After Agaricus, Shiitake Mushroom (Lentinus edodes) is the second most cultivated mushroom in the world. Shitake also known as inky-cap mushroom, Japanese mushroom, Chinese mushroom and mushroom of the forest. Besides China and Japan, Shiitake is cultivated widely in Taiwan, Thailand, Korea, Singapore as well as Holland, the United States and Canada. Shiitake is used extensively in a vegetarian diet because presence of good quality protein complement to essential amino acids. Its active ingredient, Lentinan (a polysaccharide), has been shown to reduce cancer and cholesterol. The Shiitake Mushroom is as common in Asian countries as Agaricus bisporus is in the West. Its cultivation method is similar to that of P. ostreatus.

The Paddy Straw mushroom (Volvariella volvacia), light to dark gray, is large and if allowed to mature, its cap often exceeding 5" in diameter. When young, the mushroom is entirely enclosed in a white, egg-like structure called the volva. As the mushroom develops, the stalk will elongate and push the cap upward, thereby rupturing the volva, leaving only a cup-like structure at the base of the stalk. Many Chinese recipes require this mushroom. It is commercially cultivated on a mixture of raw cotton waste and rice bran and harvested in the button or egg stage before the pileus emerges. In the wild, the fungus tends to grow on decaying vegetation and wood.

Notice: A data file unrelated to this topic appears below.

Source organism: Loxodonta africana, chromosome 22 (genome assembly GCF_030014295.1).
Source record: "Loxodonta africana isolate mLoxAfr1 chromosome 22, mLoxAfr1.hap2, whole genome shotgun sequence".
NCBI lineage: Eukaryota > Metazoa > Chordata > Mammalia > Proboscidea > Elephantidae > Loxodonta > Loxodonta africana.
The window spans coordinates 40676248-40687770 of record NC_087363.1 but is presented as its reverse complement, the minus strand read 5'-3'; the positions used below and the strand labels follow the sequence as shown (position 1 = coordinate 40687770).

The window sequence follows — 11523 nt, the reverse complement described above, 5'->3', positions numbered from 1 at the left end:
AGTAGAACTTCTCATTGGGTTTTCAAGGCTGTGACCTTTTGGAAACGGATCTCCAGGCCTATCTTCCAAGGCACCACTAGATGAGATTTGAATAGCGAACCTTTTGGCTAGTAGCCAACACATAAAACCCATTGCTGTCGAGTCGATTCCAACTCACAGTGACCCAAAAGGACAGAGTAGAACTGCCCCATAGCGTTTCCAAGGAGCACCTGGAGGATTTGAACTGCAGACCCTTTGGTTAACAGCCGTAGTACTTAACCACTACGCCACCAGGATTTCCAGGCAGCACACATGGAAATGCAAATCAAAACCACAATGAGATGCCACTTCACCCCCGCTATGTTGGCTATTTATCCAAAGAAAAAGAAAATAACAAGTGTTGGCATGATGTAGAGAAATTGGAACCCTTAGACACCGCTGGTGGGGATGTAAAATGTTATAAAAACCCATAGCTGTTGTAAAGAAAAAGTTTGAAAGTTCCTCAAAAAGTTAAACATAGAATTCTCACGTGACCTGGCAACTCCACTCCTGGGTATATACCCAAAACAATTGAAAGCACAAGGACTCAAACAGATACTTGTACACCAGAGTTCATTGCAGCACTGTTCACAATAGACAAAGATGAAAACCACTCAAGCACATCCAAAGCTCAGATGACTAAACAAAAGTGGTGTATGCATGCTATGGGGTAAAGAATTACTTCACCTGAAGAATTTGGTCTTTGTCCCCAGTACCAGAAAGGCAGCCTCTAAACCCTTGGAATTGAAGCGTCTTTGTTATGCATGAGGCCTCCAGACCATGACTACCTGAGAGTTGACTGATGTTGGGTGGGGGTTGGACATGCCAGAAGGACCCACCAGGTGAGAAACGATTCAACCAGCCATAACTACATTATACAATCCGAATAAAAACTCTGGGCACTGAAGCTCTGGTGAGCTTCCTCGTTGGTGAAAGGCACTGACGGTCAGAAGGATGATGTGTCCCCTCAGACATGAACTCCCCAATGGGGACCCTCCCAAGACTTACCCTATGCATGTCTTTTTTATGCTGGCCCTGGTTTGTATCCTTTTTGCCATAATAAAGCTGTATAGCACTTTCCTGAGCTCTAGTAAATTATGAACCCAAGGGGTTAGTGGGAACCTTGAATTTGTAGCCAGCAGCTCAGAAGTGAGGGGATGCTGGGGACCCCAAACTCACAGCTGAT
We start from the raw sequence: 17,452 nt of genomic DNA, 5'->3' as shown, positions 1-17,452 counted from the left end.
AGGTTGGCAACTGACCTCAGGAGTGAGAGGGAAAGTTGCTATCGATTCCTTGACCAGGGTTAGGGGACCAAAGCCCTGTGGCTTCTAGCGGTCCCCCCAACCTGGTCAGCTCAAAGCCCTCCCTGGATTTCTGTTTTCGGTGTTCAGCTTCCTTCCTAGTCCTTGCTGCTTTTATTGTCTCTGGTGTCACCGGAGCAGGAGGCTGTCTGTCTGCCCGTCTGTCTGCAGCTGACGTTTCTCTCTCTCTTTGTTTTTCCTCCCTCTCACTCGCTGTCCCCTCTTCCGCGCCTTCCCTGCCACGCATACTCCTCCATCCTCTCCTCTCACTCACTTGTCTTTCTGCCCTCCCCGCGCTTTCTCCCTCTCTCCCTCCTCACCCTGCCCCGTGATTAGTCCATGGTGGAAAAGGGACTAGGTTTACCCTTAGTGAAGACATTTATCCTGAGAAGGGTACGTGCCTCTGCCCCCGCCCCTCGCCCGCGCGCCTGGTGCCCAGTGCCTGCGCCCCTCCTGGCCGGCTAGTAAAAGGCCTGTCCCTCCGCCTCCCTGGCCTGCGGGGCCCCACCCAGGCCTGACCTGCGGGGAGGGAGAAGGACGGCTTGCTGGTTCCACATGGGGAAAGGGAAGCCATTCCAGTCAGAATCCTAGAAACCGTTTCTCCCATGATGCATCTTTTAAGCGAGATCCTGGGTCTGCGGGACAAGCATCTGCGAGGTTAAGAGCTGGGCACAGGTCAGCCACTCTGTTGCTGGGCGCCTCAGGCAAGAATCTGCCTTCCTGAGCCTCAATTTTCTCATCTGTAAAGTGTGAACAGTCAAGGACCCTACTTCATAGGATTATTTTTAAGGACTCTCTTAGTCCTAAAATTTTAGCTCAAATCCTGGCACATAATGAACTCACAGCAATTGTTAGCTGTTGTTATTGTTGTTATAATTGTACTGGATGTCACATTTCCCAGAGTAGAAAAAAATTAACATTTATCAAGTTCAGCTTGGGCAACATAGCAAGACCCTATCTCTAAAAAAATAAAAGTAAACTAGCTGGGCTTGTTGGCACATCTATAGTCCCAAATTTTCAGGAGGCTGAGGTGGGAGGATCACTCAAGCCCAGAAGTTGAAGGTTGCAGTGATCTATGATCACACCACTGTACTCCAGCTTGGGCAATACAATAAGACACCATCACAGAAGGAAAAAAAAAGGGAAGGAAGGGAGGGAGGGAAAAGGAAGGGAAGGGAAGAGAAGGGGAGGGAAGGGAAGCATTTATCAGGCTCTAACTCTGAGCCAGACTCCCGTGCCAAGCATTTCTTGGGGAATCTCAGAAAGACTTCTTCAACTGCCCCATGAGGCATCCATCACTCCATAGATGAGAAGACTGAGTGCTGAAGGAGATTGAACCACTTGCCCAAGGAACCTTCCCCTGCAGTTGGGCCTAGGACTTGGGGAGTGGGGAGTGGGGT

Oyster Mushroom (Pleurotus ostreatus, P. sajor-caju) is a saprobic fungus that can commonly be found, growing on dead trees, in nature. This large white, gray-brown or ivory-colored mushroom is named for its oyster shell-like shape. Its cap can grow to around 5-15 cm in its longest dimension. It has white gills running down a very short, off-center short and white stalk.